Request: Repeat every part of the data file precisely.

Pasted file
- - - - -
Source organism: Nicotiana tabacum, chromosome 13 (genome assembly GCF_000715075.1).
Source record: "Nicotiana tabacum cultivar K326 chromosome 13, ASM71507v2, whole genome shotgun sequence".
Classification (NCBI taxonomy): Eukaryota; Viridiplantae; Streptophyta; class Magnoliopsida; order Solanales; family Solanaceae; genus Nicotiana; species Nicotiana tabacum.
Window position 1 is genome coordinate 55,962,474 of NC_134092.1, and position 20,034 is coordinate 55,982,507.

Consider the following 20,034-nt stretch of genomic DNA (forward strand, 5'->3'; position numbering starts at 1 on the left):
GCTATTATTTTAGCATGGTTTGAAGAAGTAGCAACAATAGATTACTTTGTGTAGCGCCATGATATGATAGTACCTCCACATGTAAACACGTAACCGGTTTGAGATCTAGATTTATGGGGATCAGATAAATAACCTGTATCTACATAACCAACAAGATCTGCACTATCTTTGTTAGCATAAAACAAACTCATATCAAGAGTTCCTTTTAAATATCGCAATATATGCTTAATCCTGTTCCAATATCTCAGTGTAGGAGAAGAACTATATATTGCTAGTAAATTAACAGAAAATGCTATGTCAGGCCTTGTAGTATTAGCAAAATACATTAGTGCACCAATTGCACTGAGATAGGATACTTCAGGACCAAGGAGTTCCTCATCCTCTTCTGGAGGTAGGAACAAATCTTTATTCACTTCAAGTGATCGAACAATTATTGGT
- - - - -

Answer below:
Source organism: Nicotiana tabacum, chromosome 13 (genome assembly GCF_000715075.1).
Source record: "Nicotiana tabacum cultivar K326 chromosome 13, ASM71507v2, whole genome shotgun sequence".
Classification (NCBI taxonomy): Eukaryota; Viridiplantae; Streptophyta; class Magnoliopsida; order Solanales; family Solanaceae; genus Nicotiana; species Nicotiana tabacum.
Window position 1 is genome coordinate 55,962,474 of NC_134092.1, and position 20,034 is coordinate 55,982,507.

Consider the following 20,034-nt stretch of genomic DNA (forward strand, 5'->3'; position numbering starts at 1 on the left):
GCTATTATTTTAGCATGGTTTGAAGAAGTAGCAACAATAGATTACTTTGTGTAGCGCCATGATATGATAGTACCTCCACATGTAAACACGTAACCGGTTTGAGATCTAGATTTATGGGGATCAGATAAATAACCTGTATCTACATAACCAACAAGATCTGCACTATCTTTGTTAGCATAAAACAAACTCATATCAAGAGTTCCTTTTAAATATCGCAATATATGCTTAATCCTGTTCCAATATCTCAGTGTAGGAGAAGAACTATATATTGCTAGTAAATTAACAGAAAATGCTATGTCAGGCCTTGTAGTATTAGCAAAATACATTAGTGCACCAATTGCACTGAGATAGGATACTTCAGGACCAAGGAGTTCCTCATCCTCTTCTGGAGGTAGGAACAAATCTTTATTCACTTCAAGTGATCGAACAATTATTGGT